Product Review: MatchFit Clamps, SandIts, and Rockler Marking Tool

Product Reviews

Product Review: MatchFit Clamps, SandIts, and Rockler Marking Tool

By Bob Duncan

Rockler Center/Offset Marking Tool

$9.99 plus S&H

Rockler, 800-279-4441,

Rockler’s ingenious Center/Offset Marking Tool works so well you may wonder how you ever lived without it. This handy device lets you mark the center of the edge of a board, or draw a line a specific distance in from the edge, with NO measuring. To mark the center of a board, simply position a pencil in the hole, place one of the pegs on the bottom of either side of the board (along the edge), twist the tool until both pegs contact the wood, and draw the tool the length of the board.

To draw lines or mark points a specific distance in from any edge, flip the tool over, place the protrusion flat against the edge of the board, and choose any of the marked distances, which range from 1/16″ to 1/2″ (imperial measurements only) in 1/16″ increments. These measurements account for the average thickness of a sharpened pencil, so you don’t need to factor that into your measurement.

Rockler sent us two of these tools. One lives on our band saw, thanks to the integrated magnet. It even has a hole to hold a pencil. This tool is so compact that I keep the other one in my shop apron.


$6.99 (pack of 8) plus S&H


SandIts look like the offspring of cotton swabs and sandpaper. If you took long swabs and replaced the cotton with an abrasive, you’d get SandIts. And at first glance, I thought these would be great to sand in tight areas—but I was wrong.

These tools do sand, and with the shapes and sizes available, they do fit into relatively small areas. However, they were not small enough to fit into the frets and tight areas I sometimes need to sand.

Furthermore, the coarsest grits available (120/180) left a black residue behind that took quite a bit of sanding with ordinary sandpaper to remove. Then, they skip to 400/800 grit, which is too fine for most woodworking projects. Additionally, the plastic shafts were too flexible. To sand with any power, I had to grip right next to the abrasive head, since the shaft was slightly stiffer than a coffee stirrer.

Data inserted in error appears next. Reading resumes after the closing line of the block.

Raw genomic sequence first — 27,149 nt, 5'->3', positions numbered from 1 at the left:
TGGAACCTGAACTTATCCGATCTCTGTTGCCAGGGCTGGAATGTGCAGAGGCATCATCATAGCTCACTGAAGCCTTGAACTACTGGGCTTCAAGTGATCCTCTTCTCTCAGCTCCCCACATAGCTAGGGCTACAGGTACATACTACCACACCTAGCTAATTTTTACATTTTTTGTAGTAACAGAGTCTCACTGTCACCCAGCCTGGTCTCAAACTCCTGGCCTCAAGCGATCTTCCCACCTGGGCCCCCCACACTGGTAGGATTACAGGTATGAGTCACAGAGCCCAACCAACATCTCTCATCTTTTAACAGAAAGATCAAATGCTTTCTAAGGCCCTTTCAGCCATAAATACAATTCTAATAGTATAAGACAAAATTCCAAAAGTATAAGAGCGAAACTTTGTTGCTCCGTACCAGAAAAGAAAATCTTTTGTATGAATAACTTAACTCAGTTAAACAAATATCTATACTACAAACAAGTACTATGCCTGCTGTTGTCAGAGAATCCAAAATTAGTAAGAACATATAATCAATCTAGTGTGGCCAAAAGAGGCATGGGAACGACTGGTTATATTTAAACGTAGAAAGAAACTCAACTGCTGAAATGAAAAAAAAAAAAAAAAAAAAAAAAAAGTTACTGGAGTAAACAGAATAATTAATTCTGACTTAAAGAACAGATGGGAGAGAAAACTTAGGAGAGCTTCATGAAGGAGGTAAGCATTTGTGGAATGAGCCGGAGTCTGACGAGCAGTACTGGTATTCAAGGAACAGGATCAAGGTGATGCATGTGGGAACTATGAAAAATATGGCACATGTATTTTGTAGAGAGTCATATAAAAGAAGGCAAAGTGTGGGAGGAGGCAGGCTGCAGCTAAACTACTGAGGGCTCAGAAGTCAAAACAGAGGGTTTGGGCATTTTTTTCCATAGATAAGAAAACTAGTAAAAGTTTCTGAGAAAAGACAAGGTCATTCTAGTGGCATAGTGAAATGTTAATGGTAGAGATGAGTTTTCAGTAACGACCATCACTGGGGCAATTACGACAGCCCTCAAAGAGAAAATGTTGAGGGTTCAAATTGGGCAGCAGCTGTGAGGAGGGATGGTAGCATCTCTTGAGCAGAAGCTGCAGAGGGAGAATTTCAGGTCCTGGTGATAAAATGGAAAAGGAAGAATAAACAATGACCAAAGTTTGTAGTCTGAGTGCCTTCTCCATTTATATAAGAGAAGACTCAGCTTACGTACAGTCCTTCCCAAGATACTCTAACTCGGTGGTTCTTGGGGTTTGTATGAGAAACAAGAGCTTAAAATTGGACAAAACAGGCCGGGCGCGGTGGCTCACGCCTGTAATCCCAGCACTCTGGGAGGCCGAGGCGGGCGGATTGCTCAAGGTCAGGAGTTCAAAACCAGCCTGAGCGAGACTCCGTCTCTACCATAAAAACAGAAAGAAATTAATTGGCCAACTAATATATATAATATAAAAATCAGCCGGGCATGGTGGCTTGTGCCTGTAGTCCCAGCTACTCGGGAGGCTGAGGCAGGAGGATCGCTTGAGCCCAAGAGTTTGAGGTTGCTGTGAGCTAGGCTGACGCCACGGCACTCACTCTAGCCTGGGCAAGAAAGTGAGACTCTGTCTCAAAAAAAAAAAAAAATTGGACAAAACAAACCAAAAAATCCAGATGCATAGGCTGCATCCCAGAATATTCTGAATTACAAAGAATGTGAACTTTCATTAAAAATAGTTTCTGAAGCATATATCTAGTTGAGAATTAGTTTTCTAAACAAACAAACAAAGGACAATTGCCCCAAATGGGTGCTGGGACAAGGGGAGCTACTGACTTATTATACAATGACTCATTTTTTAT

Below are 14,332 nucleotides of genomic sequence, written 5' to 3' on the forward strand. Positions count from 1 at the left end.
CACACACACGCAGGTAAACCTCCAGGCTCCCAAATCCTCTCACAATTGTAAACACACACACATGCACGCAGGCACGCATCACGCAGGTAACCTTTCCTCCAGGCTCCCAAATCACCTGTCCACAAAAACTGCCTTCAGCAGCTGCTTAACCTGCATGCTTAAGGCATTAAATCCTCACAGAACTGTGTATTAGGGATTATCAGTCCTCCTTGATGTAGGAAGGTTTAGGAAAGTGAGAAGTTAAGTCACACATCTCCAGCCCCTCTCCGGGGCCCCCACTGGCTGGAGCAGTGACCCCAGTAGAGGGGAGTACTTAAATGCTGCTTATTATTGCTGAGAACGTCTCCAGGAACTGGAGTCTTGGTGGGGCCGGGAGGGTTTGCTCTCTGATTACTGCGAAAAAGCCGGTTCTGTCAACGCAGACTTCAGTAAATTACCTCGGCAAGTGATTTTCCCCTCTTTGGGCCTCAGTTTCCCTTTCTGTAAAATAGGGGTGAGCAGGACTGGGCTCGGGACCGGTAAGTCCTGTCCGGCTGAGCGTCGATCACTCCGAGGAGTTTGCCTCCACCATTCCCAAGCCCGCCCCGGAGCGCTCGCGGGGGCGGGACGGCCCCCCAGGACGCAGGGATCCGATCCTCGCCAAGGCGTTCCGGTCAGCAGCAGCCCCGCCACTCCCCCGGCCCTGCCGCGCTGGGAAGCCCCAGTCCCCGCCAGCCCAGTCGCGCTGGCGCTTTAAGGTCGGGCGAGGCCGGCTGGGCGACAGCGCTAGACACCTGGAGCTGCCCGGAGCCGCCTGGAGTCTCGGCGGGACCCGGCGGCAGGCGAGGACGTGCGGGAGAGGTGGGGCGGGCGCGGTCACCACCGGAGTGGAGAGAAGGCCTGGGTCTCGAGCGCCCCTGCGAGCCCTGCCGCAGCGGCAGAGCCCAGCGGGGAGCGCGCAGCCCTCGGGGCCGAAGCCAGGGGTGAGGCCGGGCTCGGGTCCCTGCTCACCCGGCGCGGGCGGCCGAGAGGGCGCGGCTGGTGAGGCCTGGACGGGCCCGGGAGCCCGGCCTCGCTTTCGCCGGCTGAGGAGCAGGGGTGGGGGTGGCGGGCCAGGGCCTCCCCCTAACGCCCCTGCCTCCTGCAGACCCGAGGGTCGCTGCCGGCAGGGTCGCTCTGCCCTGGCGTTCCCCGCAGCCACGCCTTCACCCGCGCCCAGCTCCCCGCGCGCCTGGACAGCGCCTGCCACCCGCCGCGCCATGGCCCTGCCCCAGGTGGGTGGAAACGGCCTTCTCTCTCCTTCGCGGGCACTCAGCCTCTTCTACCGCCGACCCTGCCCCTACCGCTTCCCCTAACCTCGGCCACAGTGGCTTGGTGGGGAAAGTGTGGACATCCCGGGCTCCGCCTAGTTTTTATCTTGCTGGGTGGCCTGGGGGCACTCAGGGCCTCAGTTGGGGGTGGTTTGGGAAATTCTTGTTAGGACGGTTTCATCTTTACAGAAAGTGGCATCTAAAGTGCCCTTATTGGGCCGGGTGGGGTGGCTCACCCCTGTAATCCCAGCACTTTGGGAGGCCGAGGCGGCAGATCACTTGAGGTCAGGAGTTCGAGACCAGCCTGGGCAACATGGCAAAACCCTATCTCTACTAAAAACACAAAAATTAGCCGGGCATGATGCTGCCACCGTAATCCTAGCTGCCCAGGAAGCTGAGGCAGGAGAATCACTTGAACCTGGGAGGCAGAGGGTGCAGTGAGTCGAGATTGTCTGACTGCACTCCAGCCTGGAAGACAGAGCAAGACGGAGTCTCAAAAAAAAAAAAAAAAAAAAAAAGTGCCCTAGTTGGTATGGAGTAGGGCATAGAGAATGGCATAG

For me, SandIts are a great idea—but one that could be better executed.

MicroJig MatchFit Clamp (PLUS! Watch our video of the clamps in action HERE!)

$45 (2 pack) plus S&H

MicroJig, 855-747-7233,

I use the MicroJig’s MatchFit Clamp more than any other clamp in my shop. The only task this baby can’t do better than other clamps is glue together large blocks. But every other task I use a clamp for—holding down a project, securing a jig, creating a fence for a circular saw or a router, or even securing wood so I can plane it—this MicroJig does better.

Basically, it’s a DIY track system. You use a router and a 1/2″ (12.7mm)-radius 14° dovetail bit to create slots in a workbench (or almost anything made out of wood) that the clamps slide into. This gives you the clamping ability of more expensive track systems along with the versatility of ordinary clamps—the best of both worlds.

While they are sold in packs of two, I’d suggest that quantity as a bare minimum. We immediately added slots to the top and sides of one of our workbenches to accommodate these tools. We added one to the bottom of a 1×4 that we use for circular saw or router fences. We added slots to a piece of plywood for ripping wavy boards or even as a mobile clamping station. Amazingly, everything we clamped to these pieces stayed in place.

You will keep finding uses for these clamps. The MicroJig website shows them being used to add a larger rip fence to a table saw, secure pieces to saw horses, and create custom clamping jigs. Pick up a pack. I promise you won’t stop at just one!




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